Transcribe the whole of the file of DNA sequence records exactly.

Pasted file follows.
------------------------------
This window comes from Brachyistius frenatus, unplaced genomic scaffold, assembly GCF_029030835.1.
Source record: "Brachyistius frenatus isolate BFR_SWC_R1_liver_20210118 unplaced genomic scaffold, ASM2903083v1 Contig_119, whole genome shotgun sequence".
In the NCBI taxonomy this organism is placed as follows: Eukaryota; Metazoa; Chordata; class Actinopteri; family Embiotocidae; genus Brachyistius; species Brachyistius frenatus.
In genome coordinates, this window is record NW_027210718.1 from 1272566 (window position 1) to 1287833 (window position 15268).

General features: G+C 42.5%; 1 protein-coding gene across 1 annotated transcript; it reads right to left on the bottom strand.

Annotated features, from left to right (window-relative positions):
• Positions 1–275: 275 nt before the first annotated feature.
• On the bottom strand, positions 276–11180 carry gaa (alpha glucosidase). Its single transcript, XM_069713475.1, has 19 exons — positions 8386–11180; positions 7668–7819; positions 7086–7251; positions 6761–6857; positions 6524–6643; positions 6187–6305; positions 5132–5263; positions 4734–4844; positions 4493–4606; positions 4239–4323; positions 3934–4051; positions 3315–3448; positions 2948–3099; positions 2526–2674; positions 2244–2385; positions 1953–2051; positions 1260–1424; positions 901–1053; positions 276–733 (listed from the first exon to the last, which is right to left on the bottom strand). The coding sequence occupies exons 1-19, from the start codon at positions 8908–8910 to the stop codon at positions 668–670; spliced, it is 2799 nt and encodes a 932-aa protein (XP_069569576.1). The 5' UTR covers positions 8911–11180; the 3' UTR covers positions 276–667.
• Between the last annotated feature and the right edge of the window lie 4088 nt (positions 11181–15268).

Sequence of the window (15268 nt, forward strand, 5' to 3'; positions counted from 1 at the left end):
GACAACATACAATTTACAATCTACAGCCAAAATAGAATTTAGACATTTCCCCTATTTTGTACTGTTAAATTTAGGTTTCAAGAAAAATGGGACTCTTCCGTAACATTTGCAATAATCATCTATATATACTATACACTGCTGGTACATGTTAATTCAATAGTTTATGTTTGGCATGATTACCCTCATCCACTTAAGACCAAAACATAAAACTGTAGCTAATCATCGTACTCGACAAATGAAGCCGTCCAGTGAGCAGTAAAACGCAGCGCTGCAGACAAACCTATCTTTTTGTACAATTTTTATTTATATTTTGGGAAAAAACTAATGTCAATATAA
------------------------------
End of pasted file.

This window comes from Brachyistius frenatus, unplaced genomic scaffold, assembly GCF_029030835.1.
Source record: "Brachyistius frenatus isolate BFR_SWC_R1_liver_20210118 unplaced genomic scaffold, ASM2903083v1 Contig_119, whole genome shotgun sequence".
In the NCBI taxonomy this organism is placed as follows: Eukaryota; Metazoa; Chordata; class Actinopteri; family Embiotocidae; genus Brachyistius; species Brachyistius frenatus.
In genome coordinates, this window is record NW_027210718.1 from 1272566 (window position 1) to 1287833 (window position 15268).

General features: G+C 42.5%; 1 protein-coding gene across 1 annotated transcript; it reads right to left on the bottom strand.

Annotated features, from left to right (window-relative positions):
• Positions 1–275: 275 nt before the first annotated feature.
• On the bottom strand, positions 276–11180 carry gaa (alpha glucosidase). Its single transcript, XM_069713475.1, has 19 exons — positions 8386–11180; positions 7668–7819; positions 7086–7251; positions 6761–6857; positions 6524–6643; positions 6187–6305; positions 5132–5263; positions 4734–4844; positions 4493–4606; positions 4239–4323; positions 3934–4051; positions 3315–3448; positions 2948–3099; positions 2526–2674; positions 2244–2385; positions 1953–2051; positions 1260–1424; positions 901–1053; positions 276–733 (listed from the first exon to the last, which is right to left on the bottom strand). The coding sequence occupies exons 1-19, from the start codon at positions 8908–8910 to the stop codon at positions 668–670; spliced, it is 2799 nt and encodes a 932-aa protein (XP_069569576.1). The 5' UTR covers positions 8911–11180; the 3' UTR covers positions 276–667.
• Between the last annotated feature and the right edge of the window lie 4088 nt (positions 11181–15268).

Sequence of the window (15268 nt, forward strand, 5' to 3'; positions counted from 1 at the left end):
GACAACATACAATTTACAATCTACAGCCAAAATAGAATTTAGACATTTCCCCTATTTTGTACTGTTAAATTTAGGTTTCAAGAAAAATGGGACTCTTCCGTAACATTTGCAATAATCATCTATATATACTATACACTGCTGGTACATGTTAATTCAATAGTTTATGTTTGGCATGATTACCCTCATCCACTTAAGACCAAAACATAAAACTGTAGCTAATCATCGTACTCGACAAATGAAGCCGTCCAGTGAGCAGTAAAACGCAGCGCTGCAGACAAACCTATCTTTTTGTACAATTTTTATTTATATTTTGGGAAAAAACTAATGTCAATATAA